From the 1950s until well into the 1990s, under the ownership of Magnavox itself and two successive owners, the local television-manufacturing operations were by far the county's largest employer.
Eventually, tens of millions of color TV sets were produced here by a highly-skilled workforce consisting mostly of Greene Countians, frequently including several members of the same family.
In addition, during the 1950s, 1960s and early 1970s, Magnavox employed many other East Tennesseeans, North Carolinians, and Mississippians in related facilities the company established in Johnson City, Morristown, Jefferson City, Andrews, N.C., Arden, N.C., Bryson City, N.C., and Flora, Miss.
All were under the umbrella of The Magnavox Company of Tennessee, with headquarters here.
In 1974, following the death in 1968 of charismatic company president Frank Freimann at the age of 63, The Magnavox Company was bought by the North American subsidiary of multinational electronics giant N.V. Philips, based in Eindhoven, The Netherlands.
Under Philips ownership, the former Magnavox plants continued to prosper and even grow, but intense off-shore competition in the television field in the 1970s, 1980s, and early-to-mid-1990s forced changes that gradually undermined the local plants.
In May 1997, five decades to the month after the first Magnavox plant opened here, the Greeneville manufacturing operations of what had become Philips Consumer Electronics Company, located at the mammoth Plant #3 on Kiser Boulevard, were sold to private owners, doing business under the new company name Five Rivers Electronic Innovations, LLC.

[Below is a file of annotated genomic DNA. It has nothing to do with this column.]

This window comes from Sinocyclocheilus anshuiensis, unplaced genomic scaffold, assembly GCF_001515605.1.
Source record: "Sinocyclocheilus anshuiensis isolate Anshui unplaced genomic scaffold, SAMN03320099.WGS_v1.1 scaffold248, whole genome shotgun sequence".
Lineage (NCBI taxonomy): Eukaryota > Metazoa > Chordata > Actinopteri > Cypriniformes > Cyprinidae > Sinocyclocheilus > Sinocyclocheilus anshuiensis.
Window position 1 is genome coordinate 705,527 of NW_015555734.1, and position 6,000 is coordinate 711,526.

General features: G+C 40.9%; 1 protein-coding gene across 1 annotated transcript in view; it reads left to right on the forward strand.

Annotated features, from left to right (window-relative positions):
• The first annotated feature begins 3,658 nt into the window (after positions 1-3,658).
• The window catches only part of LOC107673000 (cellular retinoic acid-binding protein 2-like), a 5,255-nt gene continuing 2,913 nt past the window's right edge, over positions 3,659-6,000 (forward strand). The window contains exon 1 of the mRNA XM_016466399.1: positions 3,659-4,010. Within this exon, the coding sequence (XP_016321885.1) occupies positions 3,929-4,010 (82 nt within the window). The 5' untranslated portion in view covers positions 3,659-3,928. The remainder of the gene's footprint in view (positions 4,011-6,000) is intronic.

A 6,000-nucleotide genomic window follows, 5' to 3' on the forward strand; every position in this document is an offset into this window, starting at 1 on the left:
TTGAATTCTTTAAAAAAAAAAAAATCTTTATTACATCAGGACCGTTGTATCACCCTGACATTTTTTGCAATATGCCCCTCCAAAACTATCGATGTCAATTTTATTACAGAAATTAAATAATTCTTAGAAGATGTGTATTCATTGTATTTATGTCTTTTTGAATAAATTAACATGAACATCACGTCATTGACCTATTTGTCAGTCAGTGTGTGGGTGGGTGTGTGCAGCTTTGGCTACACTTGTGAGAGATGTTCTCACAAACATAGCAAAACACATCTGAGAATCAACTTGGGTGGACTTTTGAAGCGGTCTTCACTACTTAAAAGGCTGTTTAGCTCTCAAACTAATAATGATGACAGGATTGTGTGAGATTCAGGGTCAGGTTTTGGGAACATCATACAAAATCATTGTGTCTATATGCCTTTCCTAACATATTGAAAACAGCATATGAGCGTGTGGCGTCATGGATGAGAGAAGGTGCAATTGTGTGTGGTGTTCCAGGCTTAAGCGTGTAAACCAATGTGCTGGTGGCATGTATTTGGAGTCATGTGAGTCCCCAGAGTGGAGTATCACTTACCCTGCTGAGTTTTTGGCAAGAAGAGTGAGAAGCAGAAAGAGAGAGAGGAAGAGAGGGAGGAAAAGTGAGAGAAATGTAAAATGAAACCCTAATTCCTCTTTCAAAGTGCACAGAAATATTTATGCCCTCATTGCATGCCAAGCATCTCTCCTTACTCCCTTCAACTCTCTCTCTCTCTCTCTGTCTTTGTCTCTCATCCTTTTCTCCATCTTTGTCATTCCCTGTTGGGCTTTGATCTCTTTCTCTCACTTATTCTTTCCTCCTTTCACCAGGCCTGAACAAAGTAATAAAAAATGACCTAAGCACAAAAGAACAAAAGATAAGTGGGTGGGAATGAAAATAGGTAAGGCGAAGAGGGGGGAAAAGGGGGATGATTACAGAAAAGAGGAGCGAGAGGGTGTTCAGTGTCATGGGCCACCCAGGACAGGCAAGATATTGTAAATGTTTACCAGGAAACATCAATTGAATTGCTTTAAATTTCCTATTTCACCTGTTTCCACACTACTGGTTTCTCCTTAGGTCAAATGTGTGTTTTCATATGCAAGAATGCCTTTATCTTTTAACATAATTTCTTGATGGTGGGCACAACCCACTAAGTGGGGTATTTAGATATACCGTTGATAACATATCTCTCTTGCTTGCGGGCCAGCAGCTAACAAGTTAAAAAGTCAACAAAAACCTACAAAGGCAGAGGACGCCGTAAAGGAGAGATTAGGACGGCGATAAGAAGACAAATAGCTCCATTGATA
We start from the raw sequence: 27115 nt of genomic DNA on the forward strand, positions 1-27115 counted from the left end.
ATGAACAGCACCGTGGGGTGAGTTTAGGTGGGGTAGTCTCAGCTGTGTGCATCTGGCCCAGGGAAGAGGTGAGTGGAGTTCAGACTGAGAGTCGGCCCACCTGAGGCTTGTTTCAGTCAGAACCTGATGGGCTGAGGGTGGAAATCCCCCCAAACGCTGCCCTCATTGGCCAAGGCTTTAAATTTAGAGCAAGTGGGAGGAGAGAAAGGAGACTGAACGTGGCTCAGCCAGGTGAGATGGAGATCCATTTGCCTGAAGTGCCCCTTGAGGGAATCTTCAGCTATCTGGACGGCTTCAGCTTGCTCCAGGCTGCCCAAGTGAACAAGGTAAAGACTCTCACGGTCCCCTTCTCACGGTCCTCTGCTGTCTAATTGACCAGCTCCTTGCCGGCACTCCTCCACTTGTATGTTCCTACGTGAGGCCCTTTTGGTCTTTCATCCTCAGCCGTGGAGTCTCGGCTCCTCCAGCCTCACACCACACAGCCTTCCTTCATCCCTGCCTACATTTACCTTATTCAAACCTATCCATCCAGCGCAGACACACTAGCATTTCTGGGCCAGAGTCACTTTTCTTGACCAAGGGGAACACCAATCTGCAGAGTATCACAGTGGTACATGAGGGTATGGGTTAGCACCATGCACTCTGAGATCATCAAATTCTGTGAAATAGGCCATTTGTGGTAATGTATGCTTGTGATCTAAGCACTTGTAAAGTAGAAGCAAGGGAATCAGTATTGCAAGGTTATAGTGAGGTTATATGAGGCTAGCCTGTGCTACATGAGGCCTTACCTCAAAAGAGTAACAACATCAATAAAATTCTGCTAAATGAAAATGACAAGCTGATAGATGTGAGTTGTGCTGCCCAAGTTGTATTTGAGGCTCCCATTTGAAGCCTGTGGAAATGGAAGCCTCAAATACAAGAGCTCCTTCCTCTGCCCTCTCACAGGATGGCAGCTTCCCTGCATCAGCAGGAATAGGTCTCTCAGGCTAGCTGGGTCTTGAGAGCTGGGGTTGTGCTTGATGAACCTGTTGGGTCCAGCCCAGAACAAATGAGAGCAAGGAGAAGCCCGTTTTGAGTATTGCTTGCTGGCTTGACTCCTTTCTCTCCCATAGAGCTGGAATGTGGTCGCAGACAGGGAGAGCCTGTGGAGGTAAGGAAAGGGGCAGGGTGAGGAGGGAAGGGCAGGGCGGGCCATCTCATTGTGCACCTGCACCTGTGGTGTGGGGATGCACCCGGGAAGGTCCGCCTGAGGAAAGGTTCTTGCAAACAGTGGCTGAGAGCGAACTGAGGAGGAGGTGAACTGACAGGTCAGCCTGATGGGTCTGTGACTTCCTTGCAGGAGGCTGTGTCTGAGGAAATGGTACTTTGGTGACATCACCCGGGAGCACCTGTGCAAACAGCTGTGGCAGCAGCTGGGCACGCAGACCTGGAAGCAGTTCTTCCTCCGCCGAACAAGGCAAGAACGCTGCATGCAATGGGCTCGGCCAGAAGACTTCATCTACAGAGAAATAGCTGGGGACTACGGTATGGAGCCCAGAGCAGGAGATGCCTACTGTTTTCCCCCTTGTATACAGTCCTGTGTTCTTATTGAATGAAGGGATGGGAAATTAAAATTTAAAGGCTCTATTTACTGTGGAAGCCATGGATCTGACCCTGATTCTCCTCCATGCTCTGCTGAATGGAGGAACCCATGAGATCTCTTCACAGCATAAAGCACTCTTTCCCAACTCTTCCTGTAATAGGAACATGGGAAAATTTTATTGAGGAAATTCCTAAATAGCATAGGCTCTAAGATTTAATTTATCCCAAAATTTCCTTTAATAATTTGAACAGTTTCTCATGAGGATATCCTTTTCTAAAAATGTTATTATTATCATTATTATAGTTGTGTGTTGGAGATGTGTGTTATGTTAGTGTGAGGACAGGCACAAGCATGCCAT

After several difficult years, Five Rivers was forced to file for Chapter 11 bankruptcy in 2005, a victim of the U.S. consumer electronics market's being flooded by low-cost television sets from China -- in some cases, in violation of U.S. customs regulations against "dumping."
ITEMS ON DISPLAY
Among items on display in the new exhibit that opens Saturday will be a recently-donated first-ever single-dial radio, made by Magnavox in 1924 in Oakland, Calif.
"Today we don't think of electronics reflecting our individuality -- as seen by the rows of nondescript black televisions in stores," Collins noted.
"However," he continued, "in the '50s and '60s we did want our individuality reflected, and Magnavox knew it, producing them in French, Mediterranean, Early American, Classic, contemporary, and Asian styles."
Also featured in the exhibit is the complete "Spirit of '76" Collection produced during the American Bicentennial in the mid-1970s.
Other units featured will represent the Imperial line of record-players, 1950s televisions, and a Windsor Imperial library bookcase unit from ca. 1949 based on furniture styling of the 1760s.
"The units and the related advertising reflect a different time in America, as well as the craftsmanship of the people of Greene County and Northeast Tennessee who produced many of the pieces," Collins stated in the news release.